5. A method as described in claim 3 where said word lengths are expressed as a selected number of bits per word, said number of bits per word being selected so that lengths for all words in said address block can be expressed in a total number of bits less than or equal to a predetermined number.
6. A method as described in claim 2 where said other printed material is an address block and said characterizing information comprises a count of outliers in said address block.
7. A method as described in claim 6 where said outliers are counted on a per word basis.
8. A method as described in claim 6 where said outliers are counted on a per line basis.
9. A method as described in claim 6 where said characterizing information indicates whether said outliers are counted on a per word basis or on a per line basis.
10. A method as described in claim 6 where said characterizing information includes counts of upwards outliers and of downwards outliers.
11. A method as described in claim 2 where said other printed material is an address block and said characterizing information comprises information which is descriptive of the shape of said address block, or of lines, or of words comprised in said address block.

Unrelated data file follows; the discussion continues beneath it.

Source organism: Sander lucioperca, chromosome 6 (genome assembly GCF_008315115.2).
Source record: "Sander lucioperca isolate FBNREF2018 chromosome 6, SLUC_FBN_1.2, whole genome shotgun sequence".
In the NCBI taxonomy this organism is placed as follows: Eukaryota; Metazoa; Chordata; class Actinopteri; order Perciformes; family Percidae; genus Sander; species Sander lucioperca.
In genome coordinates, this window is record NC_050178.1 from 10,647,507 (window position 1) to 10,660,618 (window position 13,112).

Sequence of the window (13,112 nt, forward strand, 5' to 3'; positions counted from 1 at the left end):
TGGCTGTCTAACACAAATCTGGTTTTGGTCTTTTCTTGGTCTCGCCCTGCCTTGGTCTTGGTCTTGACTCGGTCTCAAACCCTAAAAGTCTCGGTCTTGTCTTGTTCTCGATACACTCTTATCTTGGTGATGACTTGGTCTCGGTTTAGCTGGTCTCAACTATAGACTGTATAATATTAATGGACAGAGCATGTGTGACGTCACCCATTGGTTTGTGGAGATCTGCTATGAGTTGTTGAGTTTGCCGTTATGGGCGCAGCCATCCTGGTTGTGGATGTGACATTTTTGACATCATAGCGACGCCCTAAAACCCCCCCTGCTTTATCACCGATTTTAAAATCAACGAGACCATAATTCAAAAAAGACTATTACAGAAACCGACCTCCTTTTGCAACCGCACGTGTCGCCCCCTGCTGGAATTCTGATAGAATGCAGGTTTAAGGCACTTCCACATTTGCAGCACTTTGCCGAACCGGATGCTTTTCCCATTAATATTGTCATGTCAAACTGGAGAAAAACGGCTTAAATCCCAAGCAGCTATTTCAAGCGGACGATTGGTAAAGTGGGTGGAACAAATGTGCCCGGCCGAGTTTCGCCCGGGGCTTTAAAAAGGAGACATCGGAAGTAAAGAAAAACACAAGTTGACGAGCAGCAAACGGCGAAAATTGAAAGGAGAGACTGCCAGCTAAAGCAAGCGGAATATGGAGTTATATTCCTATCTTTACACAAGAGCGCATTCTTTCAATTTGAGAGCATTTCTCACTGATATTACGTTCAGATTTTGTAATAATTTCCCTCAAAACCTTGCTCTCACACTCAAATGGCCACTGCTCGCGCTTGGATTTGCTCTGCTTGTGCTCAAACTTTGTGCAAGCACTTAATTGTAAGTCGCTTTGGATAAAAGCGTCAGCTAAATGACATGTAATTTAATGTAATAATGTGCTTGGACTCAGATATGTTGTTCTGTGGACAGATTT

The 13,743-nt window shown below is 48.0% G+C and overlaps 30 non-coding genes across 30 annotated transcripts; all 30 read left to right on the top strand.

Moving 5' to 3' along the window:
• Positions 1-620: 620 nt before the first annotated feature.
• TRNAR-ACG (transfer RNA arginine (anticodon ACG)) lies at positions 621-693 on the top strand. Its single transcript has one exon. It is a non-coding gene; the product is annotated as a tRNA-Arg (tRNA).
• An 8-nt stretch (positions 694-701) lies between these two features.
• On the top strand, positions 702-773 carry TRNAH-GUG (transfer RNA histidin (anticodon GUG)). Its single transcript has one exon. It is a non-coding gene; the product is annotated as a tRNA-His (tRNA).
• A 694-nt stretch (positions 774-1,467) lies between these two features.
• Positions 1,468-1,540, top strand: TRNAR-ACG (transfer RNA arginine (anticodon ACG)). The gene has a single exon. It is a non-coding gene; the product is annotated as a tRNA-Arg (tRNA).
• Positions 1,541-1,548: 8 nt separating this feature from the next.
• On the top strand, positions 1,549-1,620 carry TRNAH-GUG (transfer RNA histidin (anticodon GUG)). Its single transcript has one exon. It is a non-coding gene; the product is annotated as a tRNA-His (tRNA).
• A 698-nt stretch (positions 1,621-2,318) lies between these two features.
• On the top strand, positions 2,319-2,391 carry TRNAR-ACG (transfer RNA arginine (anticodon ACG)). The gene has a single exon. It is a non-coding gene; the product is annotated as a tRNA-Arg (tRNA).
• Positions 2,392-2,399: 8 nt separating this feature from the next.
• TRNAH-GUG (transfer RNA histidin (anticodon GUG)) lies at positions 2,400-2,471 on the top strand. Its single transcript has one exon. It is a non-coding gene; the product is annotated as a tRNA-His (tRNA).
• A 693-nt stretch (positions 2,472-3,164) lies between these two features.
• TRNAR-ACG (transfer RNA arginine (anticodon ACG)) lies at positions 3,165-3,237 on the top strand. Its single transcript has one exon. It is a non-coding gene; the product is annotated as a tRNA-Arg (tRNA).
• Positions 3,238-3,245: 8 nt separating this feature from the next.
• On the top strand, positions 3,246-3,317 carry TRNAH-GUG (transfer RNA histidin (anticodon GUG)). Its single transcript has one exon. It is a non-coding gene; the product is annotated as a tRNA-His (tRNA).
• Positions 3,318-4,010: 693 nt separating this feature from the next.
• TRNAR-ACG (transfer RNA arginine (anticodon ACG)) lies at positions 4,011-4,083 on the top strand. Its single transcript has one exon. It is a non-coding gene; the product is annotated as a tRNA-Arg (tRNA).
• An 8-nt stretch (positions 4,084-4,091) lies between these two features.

12. A method as described in claim 11 where said descriptive information comprises a description of a best fit curve enclosing said address block, or said lines, or said words.
13. A method as described in claim 12 where said curve is comprised of straight line segments.
14. A method as described in claim 13 where said curve is described in terms of a length and direction for at least selected ones of said segments.
15. A method as described in claim 13 where said curve is described in terms of coordinates of end points for at least selected ones of said segments.